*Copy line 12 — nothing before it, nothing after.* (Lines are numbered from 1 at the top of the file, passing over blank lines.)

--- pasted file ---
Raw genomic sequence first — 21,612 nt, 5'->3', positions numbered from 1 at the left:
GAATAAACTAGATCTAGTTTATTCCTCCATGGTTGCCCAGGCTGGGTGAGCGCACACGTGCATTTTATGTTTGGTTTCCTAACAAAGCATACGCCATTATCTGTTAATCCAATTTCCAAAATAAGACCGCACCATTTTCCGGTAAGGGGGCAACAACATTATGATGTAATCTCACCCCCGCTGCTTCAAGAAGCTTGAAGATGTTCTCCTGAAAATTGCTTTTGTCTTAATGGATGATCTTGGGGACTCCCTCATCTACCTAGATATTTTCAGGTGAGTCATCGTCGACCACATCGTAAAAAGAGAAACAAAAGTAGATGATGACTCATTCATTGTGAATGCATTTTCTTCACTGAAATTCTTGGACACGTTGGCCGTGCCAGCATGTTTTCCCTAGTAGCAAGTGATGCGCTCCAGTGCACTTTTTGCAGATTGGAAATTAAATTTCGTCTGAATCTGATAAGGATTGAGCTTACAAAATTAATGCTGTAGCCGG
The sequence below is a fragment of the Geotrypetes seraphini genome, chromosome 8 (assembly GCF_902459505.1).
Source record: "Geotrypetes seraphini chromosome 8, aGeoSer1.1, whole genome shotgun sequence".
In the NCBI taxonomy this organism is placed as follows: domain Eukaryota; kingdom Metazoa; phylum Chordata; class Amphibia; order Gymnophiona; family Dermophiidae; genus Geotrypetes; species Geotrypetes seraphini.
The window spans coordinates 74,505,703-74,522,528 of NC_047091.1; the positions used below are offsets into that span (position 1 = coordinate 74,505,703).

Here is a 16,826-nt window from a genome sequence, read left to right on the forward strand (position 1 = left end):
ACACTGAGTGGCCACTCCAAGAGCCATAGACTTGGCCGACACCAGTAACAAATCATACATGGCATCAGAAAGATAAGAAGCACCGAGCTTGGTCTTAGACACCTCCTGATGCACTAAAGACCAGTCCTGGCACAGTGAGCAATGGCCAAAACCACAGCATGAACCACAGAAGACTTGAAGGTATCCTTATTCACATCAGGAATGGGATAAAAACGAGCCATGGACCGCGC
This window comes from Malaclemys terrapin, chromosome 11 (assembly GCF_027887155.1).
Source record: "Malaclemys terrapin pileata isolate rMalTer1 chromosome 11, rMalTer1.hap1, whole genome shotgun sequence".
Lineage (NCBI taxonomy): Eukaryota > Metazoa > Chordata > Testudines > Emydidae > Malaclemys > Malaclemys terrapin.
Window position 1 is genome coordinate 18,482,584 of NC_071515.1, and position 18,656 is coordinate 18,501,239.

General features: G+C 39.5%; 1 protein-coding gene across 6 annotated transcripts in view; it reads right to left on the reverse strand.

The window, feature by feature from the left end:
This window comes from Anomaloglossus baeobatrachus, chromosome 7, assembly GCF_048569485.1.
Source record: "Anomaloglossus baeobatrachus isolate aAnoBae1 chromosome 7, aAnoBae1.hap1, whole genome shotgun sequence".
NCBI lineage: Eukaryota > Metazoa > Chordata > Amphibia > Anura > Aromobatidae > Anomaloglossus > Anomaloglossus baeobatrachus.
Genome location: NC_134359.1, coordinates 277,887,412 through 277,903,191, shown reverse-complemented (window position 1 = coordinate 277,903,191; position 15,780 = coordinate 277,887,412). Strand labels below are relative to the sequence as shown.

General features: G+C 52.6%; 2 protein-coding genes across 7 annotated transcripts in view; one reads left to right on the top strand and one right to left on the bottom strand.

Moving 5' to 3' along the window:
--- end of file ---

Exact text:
Window position 1 is genome coordinate 18,482,584 of NC_071515.1, and position 18,656 is coordinate 18,501,239.